Baltimore Eliminates More Confederate Monuments in Dead of Night, Renames Park for Slave Icon Harriet Tubman

The Associated Press
The Associated Press

Baltimore’s Democrat Mayor, Catherine Pugh, has once again eliminated Confederate history under cover of night, this time eliminating three Confederate monuments and renaming a park for hard-charging slavery icon Harriet Tubman.

On March 10, Baltimore sprang “Harriet Tubman Day” on the city after eliminating the statues to Confederate generals Robert E. Lee and Stonewall Jackson that sat for decades in Wyman Park Dell along with a memorial to Supreme Court Justice Roger B. Taney, the man who authored the famed “Dred Scott Decision” assuring that slaves stay designated as property and not citizens just prior to the Civil War, the Hill reported.

As part of the celebration, Mayor Pugh officially redesignated the section of the park where the statues once stood to be “Harriet Tubman Grove.”

Harriet Tubman had often been suggested as a perfect candidate to be included as the face on any particular U.S. paper currency, and most recently as a replacement for President Andrew Jackson on the $20 bill.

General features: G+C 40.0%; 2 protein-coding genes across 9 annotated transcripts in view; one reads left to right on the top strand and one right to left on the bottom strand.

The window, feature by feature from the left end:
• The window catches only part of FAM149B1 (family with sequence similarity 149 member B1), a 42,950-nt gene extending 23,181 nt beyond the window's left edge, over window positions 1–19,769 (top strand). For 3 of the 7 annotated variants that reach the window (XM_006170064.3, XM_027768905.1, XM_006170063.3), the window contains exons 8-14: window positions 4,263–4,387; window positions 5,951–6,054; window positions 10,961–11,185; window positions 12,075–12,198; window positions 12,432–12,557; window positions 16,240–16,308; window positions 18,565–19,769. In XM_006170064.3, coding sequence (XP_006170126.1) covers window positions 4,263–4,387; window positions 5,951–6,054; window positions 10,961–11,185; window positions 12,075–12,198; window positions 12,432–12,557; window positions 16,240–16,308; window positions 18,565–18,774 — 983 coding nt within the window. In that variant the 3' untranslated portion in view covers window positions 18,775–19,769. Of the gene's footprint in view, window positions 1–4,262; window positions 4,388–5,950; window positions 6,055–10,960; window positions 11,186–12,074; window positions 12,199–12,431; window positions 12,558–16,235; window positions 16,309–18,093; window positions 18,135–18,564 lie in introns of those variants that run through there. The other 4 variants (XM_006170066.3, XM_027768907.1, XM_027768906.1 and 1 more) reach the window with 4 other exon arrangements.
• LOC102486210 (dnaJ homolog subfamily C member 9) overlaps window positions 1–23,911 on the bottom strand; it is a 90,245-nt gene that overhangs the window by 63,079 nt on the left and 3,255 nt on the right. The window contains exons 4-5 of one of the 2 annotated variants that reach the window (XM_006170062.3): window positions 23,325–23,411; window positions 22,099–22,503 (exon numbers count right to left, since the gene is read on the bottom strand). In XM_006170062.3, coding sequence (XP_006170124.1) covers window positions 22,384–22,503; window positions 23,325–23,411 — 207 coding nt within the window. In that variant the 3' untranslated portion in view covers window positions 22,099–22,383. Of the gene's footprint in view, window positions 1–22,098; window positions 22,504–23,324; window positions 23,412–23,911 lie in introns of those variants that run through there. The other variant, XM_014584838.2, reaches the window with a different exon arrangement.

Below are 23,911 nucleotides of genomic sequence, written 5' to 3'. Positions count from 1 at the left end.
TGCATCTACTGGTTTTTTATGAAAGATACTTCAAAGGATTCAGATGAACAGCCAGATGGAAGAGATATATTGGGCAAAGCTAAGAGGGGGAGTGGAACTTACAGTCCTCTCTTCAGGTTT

Tubman is a fascinating and inspiring character whose recognition is always a welcome addition to our civil society. Born into slavery, Tubman escaped and became one of the nation’s leading abolitionists and “Underground Railroad” affiliates helping slaves flee the south to a better life in the north and beyond.

“It helps bring the community values to important places and helps to weave together the community,” Baltimore Councilwoman Mary Pat Clarke said at Saturday’s ceremony. “This place is really interesting. Since the statues were removed, it has become a gathering place.”

The removal of the statues late on Friday and into Saturday is not the first time Mayor Pugh employed the dead of night as cover for her campaign to whitewash Baltimore’s Civil War history.

Last August the city quietly removed four Confederate statues sitting elsewhere in the city, an action taken without public knowledge or input.

“It’s done,” Pugh told the Baltimore Sun the day after the statues were torn down. “They needed to come down. My concern is for the safety and security of our people. We moved as quickly as we could.”

Follow Warner Todd Huston on Twitter @warnerthuston.


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